The Buzz About Bees

The Buzz About Bees

Making RipplesBy Amanda Bancroft

According to the UC Berkeley Backyard Bee Lab, we all should want bees in our backyards! But why, if bees can potentially sting us? “Without bees, there would be no chocolate, strawberries, or almonds!” At least 100 crops are pollinated by bees, and California almonds are pollinated 100 percent by bees. Researchers are working hard to keep these top pollinators alive and well, and establish local bee populations instead of relying on trucked-in European honeybees.

There are at least 4,000 species of bees in the US, and about 20,000 species in the world. Native bees, which for the most part are solitary creatures, tend to be less aggressive than the more social bees that are territorial and protective of their hive. Solitary bee species aren’t necessarily loners — they can nest in large groups in a homemade bee apartment complex, or in our native environment such as mud banks. Natives typically ignore humans and focus on the flowers. If you get too close, their first reaction is to fly away. Only the female bees can sting, because the stinger is a modified ovipositor that they use to lay eggs. It’s possible to tell the difference between males and females by their appearance, but different species vary.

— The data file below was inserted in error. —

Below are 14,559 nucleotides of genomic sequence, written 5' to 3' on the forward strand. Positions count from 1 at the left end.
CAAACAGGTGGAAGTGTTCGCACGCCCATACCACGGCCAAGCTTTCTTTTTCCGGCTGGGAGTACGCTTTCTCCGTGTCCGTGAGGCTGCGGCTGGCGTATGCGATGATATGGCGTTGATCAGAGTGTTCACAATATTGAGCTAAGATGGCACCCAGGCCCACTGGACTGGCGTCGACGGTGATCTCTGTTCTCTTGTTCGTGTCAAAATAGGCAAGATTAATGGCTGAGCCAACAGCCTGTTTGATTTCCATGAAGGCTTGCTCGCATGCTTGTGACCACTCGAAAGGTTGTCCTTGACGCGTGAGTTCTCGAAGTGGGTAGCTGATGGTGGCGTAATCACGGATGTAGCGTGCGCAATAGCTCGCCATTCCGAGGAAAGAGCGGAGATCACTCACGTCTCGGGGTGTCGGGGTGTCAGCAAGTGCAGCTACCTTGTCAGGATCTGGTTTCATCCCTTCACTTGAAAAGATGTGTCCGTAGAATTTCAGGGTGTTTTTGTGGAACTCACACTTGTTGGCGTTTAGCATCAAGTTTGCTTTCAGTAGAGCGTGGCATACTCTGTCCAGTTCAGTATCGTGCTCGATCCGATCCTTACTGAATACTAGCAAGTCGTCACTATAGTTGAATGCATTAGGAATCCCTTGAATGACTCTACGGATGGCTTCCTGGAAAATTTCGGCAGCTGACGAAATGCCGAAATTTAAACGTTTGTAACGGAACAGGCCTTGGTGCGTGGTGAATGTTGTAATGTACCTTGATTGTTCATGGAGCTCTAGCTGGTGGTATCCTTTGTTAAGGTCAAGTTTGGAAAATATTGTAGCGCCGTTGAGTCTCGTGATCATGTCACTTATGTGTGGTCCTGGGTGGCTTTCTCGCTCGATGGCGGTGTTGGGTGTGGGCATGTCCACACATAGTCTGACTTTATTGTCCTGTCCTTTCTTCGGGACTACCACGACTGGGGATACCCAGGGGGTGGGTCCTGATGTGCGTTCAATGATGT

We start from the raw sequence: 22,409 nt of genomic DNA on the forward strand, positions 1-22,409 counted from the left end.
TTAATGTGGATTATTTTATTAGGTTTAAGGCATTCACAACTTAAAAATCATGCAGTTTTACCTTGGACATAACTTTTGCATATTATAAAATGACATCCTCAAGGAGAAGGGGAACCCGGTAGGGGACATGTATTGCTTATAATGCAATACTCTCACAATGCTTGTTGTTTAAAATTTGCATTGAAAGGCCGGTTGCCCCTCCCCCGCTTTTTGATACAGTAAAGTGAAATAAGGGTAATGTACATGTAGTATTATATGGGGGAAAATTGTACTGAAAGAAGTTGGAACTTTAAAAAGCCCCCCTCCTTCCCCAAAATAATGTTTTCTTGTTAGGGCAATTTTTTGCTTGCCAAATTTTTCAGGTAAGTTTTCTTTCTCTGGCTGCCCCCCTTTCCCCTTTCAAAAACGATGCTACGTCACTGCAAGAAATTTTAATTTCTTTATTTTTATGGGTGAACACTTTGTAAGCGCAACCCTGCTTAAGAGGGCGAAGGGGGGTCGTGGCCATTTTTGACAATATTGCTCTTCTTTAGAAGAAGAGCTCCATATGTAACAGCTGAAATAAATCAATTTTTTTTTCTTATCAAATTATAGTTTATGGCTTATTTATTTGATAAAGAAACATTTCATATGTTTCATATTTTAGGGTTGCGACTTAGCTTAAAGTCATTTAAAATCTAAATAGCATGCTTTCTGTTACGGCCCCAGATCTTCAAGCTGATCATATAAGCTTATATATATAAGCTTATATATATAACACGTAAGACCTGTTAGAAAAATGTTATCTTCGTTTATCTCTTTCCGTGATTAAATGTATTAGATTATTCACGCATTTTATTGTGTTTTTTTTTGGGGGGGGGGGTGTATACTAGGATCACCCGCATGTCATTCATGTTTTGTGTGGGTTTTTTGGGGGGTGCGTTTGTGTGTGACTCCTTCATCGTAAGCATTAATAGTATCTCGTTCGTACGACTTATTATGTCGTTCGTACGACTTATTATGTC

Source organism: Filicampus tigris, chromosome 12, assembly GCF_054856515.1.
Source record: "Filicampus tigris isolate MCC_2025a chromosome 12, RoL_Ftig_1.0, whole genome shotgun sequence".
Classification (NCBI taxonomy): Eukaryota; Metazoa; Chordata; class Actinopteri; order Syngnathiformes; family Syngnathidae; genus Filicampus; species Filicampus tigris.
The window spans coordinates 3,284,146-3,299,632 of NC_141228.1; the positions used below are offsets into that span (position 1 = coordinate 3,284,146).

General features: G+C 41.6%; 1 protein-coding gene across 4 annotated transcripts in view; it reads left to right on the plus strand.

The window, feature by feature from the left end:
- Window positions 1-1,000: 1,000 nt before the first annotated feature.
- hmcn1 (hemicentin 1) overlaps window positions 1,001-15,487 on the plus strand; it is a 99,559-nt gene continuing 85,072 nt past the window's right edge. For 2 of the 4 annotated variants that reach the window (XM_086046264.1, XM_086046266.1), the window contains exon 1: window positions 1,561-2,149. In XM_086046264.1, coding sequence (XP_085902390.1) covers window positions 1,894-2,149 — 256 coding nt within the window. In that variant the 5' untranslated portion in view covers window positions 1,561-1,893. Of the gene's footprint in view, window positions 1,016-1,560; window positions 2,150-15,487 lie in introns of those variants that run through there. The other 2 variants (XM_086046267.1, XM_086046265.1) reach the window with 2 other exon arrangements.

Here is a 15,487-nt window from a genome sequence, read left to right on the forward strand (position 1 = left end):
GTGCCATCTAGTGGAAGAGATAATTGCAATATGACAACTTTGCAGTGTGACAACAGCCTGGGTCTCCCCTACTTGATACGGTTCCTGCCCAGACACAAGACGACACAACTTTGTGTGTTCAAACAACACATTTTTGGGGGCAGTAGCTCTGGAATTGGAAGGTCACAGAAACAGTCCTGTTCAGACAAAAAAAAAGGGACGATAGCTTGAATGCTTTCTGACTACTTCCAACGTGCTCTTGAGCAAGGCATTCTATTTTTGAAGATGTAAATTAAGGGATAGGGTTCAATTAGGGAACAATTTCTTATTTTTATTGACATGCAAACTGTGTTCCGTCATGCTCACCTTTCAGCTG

Joel Gardner of the University of Minnesota Bee Lab has a few suggestions to attract and keep pollinators active in your backyard. Try to have a diversity of native plants blooming at different times of the year so that there’s always nectar for your bees. For natural shelter, leave a few patches of soil undisturbed in your yard, since bees can burrow underground and make their own tunnels or, like the bumble bee, use rodent burrows instead of digging their own. Cavity-nesting bees use hollow plant stems or holes in wood instead of burrows, but you can build bee apartments for them using items like a plastic Folgers coffee container to keep the rain off of hollow bamboo sticks housed inside, hanging the structure in a location not too far from their pollen and nectar sources. However, sticks need replaced every one or two years to prevent disease and mite infestation.

If you’ve ever wondered what bees do at night, well, that depends on the species — if they’re a hive species, they’ll be spending the night in the hive or hunkered down nearby (they can still be active at night). Sometimes you can find bees curled up and sleeping inside a flower during early mornings in the garden after a chilly night. While bees don’t sleep in the same way humans do, it’s a myth that they never sleep at all — they actually do, even though hives can be active 24 hours a day, 365 days a year. These flying, buzzing puff balls of various gorgeous shades will dazzle us and keep us well-fed at the same time, so consider the bees when you’re planning your landscape.

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